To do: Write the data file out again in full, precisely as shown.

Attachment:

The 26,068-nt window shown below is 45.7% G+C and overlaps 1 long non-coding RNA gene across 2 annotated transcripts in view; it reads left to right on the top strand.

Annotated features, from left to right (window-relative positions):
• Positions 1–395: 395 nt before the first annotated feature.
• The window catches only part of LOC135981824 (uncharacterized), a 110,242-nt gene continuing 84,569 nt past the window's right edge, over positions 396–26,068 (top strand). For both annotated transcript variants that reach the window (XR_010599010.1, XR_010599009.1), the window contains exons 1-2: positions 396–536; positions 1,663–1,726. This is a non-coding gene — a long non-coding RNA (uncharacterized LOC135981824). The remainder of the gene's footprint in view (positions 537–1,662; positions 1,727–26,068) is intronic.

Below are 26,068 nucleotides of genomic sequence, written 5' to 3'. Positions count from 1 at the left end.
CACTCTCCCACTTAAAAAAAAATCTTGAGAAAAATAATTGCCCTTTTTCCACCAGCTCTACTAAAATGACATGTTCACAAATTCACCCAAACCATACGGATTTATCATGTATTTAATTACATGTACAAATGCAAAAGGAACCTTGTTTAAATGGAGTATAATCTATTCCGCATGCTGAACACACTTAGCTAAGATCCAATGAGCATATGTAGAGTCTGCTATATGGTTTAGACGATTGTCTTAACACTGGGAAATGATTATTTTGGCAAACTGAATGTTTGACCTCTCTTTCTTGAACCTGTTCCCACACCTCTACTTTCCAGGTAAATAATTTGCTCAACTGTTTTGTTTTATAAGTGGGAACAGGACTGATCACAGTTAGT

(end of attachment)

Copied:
The 26,068-nt window shown below is 45.7% G+C and overlaps 1 long non-coding RNA gene across 2 annotated transcripts in view; it reads left to right on the top strand.

Annotated features, from left to right (window-relative positions):
• Positions 1–395: 395 nt before the first annotated feature.
• The window catches only part of LOC135981824 (uncharacterized), a 110,242-nt gene continuing 84,569 nt past the window's right edge, over positions 396–26,068 (top strand). For both annotated transcript variants that reach the window (XR_010599010.1, XR_010599009.1), the window contains exons 1-2: positions 396–536; positions 1,663–1,726. This is a non-coding gene — a long non-coding RNA (uncharacterized LOC135981824). The remainder of the gene's footprint in view (positions 537–1,662; positions 1,727–26,068) is intronic.

Below are 26,068 nucleotides of genomic sequence, written 5' to 3'. Positions count from 1 at the left end.
CACTCTCCCACTTAAAAAAAAATCTTGAGAAAAATAATTGCCCTTTTTCCACCAGCTCTACTAAAATGACATGTTCACAAATTCACCCAAACCATACGGATTTATCATGTATTTAATTACATGTACAAATGCAAAAGGAACCTTGTTTAAATGGAGTATAATCTATTCCGCATGCTGAACACACTTAGCTAAGATCCAATGAGCATATGTAGAGTCTGCTATATGGTTTAGACGATTGTCTTAACACTGGGAAATGATTATTTTGGCAAACTGAATGTTTGACCTCTCTTTCTTGAACCTGTTCCCACACCTCTACTTTCCAGGTAAATAATTTGCTCAACTGTTTTGTTTTATAAGTGGGAACAGGACTGATCACAGTTAGT